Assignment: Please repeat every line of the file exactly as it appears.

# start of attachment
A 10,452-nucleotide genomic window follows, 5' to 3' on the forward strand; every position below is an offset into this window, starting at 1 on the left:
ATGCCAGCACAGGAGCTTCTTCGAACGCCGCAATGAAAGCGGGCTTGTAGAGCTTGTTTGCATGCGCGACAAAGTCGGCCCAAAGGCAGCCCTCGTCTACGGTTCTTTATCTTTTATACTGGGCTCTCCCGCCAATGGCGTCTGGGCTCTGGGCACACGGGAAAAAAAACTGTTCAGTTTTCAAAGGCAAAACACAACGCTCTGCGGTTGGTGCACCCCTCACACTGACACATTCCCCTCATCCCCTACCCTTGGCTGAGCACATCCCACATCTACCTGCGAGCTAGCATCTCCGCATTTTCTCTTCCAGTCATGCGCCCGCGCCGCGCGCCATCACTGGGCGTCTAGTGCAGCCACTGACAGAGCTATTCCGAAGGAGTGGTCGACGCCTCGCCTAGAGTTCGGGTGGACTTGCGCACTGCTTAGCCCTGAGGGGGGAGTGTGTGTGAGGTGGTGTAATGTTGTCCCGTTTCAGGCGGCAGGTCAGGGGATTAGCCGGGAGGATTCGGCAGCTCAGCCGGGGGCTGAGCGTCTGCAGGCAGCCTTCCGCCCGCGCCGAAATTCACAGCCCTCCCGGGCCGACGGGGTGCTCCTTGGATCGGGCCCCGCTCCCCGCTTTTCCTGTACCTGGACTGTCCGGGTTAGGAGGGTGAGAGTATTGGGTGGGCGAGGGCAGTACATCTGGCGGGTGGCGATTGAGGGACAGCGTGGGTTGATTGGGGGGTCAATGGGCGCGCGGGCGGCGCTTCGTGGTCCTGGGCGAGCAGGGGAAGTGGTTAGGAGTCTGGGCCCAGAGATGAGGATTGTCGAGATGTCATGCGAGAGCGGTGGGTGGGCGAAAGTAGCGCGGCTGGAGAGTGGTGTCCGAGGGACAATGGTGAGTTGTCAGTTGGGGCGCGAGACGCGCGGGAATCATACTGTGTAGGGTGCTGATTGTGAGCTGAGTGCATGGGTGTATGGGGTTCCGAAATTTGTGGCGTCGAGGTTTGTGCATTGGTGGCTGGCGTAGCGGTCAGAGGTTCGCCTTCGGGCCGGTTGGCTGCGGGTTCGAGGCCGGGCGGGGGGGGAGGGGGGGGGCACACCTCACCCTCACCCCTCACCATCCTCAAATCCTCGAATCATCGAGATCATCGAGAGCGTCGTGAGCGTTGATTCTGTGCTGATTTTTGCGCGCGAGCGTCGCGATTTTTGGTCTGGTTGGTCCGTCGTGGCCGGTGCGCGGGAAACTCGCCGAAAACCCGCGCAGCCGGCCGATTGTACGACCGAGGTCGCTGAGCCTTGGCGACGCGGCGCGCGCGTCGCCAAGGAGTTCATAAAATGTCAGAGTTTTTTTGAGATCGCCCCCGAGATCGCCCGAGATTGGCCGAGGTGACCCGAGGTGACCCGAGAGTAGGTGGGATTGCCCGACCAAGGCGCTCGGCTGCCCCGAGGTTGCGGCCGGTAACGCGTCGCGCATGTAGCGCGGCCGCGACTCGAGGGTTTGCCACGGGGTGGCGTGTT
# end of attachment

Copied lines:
A 10,452-nucleotide genomic window follows, 5' to 3' on the forward strand; every position below is an offset into this window, starting at 1 on the left:
ATGCCAGCACAGGAGCTTCTTCGAACGCCGCAATGAAAGCGGGCTTGTAGAGCTTGTTTGCATGCGCGACAAAGTCGGCCCAAAGGCAGCCCTCGTCTACGGTTCTTTATCTTTTATACTGGGCTCTCCCGCCAATGGCGTCTGGGCTCTGGGCACACGGGAAAAAAAACTGTTCAGTTTTCAAAGGCAAAACACAACGCTCTGCGGTTGGTGCACCCCTCACACTGACACATTCCCCTCATCCCCTACCCTTGGCTGAGCACATCCCACATCTACCTGCGAGCTAGCATCTCCGCATTTTCTCTTCCAGTCATGCGCCCGCGCCGCGCGCCATCACTGGGCGTCTAGTGCAGCCACTGACAGAGCTATTCCGAAGGAGTGGTCGACGCCTCGCCTAGAGTTCGGGTGGACTTGCGCACTGCTTAGCCCTGAGGGGGGAGTGTGTGTGAGGTGGTGTAATGTTGTCCCGTTTCAGGCGGCAGGTCAGGGGATTAGCCGGGAGGATTCGGCAGCTCAGCCGGGGGCTGAGCGTCTGCAGGCAGCCTTCCGCCCGCGCCGAAATTCACAGCCCTCCCGGGCCGACGGGGTGCTCCTTGGATCGGGCCCCGCTCCCCGCTTTTCCTGTACCTGGACTGTCCGGGTTAGGAGGGTGAGAGTATTGGGTGGGCGAGGGCAGTACATCTGGCGGGTGGCGATTGAGGGACAGCGTGGGTTGATTGGGGGGTCAATGGGCGCGCGGGCGGCGCTTCGTGGTCCTGGGCGAGCAGGGGAAGTGGTTAGGAGTCTGGGCCCAGAGATGAGGATTGTCGAGATGTCATGCGAGAGCGGTGGGTGGGCGAAAGTAGCGCGGCTGGAGAGTGGTGTCCGAGGGACAATGGTGAGTTGTCAGTTGGGGCGCGAGACGCGCGGGAATCATACTGTGTAGGGTGCTGATTGTGAGCTGAGTGCATGGGTGTATGGGGTTCCGAAATTTGTGGCGTCGAGGTTTGTGCATTGGTGGCTGGCGTAGCGGTCAGAGGTTCGCCTTCGGGCCGGTTGGCTGCGGGTTCGAGGCCGGGCGGGGGGGGAGGGGGGGGGCACACCTCACCCTCACCCCTCACCATCCTCAAATCCTCGAATCATCGAGATCATCGAGAGCGTCGTGAGCGTTGATTCTGTGCTGATTTTTGCGCGCGAGCGTCGCGATTTTTGGTCTGGTTGGTCCGTCGTGGCCGGTGCGCGGGAAACTCGCCGAAAACCCGCGCAGCCGGCCGATTGTACGACCGAGGTCGCTGAGCCTTGGCGACGCGGCGCGCGCGTCGCCAAGGAGTTCATAAAATGTCAGAGTTTTTTTGAGATCGCCCCCGAGATCGCCCGAGATTGGCCGAGGTGACCCGAGGTGACCCGAGAGTAGGTGGGATTGCCCGACCAAGGCGCTCGGCTGCCCCGAGGTTGCGGCCGGTAACGCGTCGCGCATGTAGCGCGGCCGCGACTCGAGGGTTTGCCACGGGGTGGCGTGTT